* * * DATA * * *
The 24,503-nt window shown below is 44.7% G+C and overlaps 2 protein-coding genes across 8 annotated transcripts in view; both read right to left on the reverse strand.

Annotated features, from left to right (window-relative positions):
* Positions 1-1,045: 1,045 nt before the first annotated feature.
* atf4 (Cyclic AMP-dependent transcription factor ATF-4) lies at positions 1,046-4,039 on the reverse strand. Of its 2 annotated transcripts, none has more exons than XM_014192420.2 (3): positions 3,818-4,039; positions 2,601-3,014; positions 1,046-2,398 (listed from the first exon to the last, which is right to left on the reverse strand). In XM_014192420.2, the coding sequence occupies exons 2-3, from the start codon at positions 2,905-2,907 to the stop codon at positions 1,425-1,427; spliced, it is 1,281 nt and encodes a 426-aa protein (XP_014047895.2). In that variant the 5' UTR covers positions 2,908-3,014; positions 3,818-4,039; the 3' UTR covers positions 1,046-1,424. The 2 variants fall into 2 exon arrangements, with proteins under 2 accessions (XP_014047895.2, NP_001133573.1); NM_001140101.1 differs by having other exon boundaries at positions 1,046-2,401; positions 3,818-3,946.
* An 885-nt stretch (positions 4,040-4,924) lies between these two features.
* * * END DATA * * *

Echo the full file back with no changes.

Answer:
The 24,503-nt window shown below is 44.7% G+C and overlaps 2 protein-coding genes across 8 annotated transcripts in view; both read right to left on the reverse strand.

Annotated features, from left to right (window-relative positions):
* Positions 1-1,045: 1,045 nt before the first annotated feature.
* atf4 (Cyclic AMP-dependent transcription factor ATF-4) lies at positions 1,046-4,039 on the reverse strand. Of its 2 annotated transcripts, none has more exons than XM_014192420.2 (3): positions 3,818-4,039; positions 2,601-3,014; positions 1,046-2,398 (listed from the first exon to the last, which is right to left on the reverse strand). In XM_014192420.2, the coding sequence occupies exons 2-3, from the start codon at positions 2,905-2,907 to the stop codon at positions 1,425-1,427; spliced, it is 1,281 nt and encodes a 426-aa protein (XP_014047895.2). In that variant the 5' UTR covers positions 2,908-3,014; positions 3,818-4,039; the 3' UTR covers positions 1,046-1,424. The 2 variants fall into 2 exon arrangements, with proteins under 2 accessions (XP_014047895.2, NP_001133573.1); NM_001140101.1 differs by having other exon boundaries at positions 1,046-2,401; positions 3,818-3,946.
* An 885-nt stretch (positions 4,040-4,924) lies between these two features.